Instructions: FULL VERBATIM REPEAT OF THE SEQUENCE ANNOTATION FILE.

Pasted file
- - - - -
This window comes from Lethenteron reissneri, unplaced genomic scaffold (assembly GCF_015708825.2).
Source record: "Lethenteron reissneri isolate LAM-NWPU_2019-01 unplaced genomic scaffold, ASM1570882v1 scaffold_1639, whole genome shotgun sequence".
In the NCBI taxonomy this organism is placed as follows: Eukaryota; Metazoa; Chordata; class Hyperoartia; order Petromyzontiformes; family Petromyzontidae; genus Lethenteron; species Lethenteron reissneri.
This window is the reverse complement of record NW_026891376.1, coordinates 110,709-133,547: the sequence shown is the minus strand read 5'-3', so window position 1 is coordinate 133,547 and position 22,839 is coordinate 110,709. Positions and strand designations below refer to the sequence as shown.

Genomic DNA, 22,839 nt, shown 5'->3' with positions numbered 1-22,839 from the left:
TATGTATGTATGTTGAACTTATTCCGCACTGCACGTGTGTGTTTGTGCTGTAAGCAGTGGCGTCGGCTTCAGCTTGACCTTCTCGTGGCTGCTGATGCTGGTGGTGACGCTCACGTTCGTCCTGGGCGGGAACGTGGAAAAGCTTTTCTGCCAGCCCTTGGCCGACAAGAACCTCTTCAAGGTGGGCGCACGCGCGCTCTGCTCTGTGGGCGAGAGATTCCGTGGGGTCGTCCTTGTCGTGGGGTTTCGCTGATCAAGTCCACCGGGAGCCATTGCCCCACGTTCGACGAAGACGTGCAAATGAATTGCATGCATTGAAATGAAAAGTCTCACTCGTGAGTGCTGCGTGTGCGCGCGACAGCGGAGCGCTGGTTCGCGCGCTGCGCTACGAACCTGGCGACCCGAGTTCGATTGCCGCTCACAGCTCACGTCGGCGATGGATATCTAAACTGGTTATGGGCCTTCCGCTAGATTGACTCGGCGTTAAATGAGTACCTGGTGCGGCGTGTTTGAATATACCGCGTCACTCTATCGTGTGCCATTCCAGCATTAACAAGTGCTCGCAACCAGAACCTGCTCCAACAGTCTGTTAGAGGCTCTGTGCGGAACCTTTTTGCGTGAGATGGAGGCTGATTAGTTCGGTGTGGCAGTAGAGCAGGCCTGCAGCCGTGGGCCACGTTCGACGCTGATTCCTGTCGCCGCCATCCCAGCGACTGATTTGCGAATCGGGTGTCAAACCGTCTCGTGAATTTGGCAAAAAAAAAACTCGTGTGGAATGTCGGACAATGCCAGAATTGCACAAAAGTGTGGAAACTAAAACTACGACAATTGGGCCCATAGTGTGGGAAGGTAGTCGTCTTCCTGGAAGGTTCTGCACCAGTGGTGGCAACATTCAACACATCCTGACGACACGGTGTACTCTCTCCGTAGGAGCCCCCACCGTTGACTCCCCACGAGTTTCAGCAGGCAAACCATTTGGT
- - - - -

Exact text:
This window comes from Lethenteron reissneri, unplaced genomic scaffold (assembly GCF_015708825.2).
Source record: "Lethenteron reissneri isolate LAM-NWPU_2019-01 unplaced genomic scaffold, ASM1570882v1 scaffold_1639, whole genome shotgun sequence".
In the NCBI taxonomy this organism is placed as follows: Eukaryota; Metazoa; Chordata; class Hyperoartia; order Petromyzontiformes; family Petromyzontidae; genus Lethenteron; species Lethenteron reissneri.
This window is the reverse complement of record NW_026891376.1, coordinates 110,709-133,547: the sequence shown is the minus strand read 5'-3', so window position 1 is coordinate 133,547 and position 22,839 is coordinate 110,709. Positions and strand designations below refer to the sequence as shown.

Genomic DNA, 22,839 nt, shown 5'->3' with positions numbered 1-22,839 from the left:
TATGTATGTATGTTGAACTTATTCCGCACTGCACGTGTGTGTTTGTGCTGTAAGCAGTGGCGTCGGCTTCAGCTTGACCTTCTCGTGGCTGCTGATGCTGGTGGTGACGCTCACGTTCGTCCTGGGCGGGAACGTGGAAAAGCTTTTCTGCCAGCCCTTGGCCGACAAGAACCTCTTCAAGGTGGGCGCACGCGCGCTCTGCTCTGTGGGCGAGAGATTCCGTGGGGTCGTCCTTGTCGTGGGGTTTCGCTGATCAAGTCCACCGGGAGCCATTGCCCCACGTTCGACGAAGACGTGCAAATGAATTGCATGCATTGAAATGAAAAGTCTCACTCGTGAGTGCTGCGTGTGCGCGCGACAGCGGAGCGCTGGTTCGCGCGCTGCGCTACGAACCTGGCGACCCGAGTTCGATTGCCGCTCACAGCTCACGTCGGCGATGGATATCTAAACTGGTTATGGGCCTTCCGCTAGATTGACTCGGCGTTAAATGAGTACCTGGTGCGGCGTGTTTGAATATACCGCGTCACTCTATCGTGTGCCATTCCAGCATTAACAAGTGCTCGCAACCAGAACCTGCTCCAACAGTCTGTTAGAGGCTCTGTGCGGAACCTTTTTGCGTGAGATGGAGGCTGATTAGTTCGGTGTGGCAGTAGAGCAGGCCTGCAGCCGTGGGCCACGTTCGACGCTGATTCCTGTCGCCGCCATCCCAGCGACTGATTTGCGAATCGGGTGTCAAACCGTCTCGTGAATTTGGCAAAAAAAAAACTCGTGTGGAATGTCGGACAATGCCAGAATTGCACAAAAGTGTGGAAACTAAAACTACGACAATTGGGCCCATAGTGTGGGAAGGTAGTCGTCTTCCTGGAAGGTTCTGCACCAGTGGTGGCAACATTCAACACATCCTGACGACACGGTGTACTCTCTCCGTAGGAGCCCCCACCGTTGACTCCCCACGAGTTTCAGCAGGCAAACCATTTGGT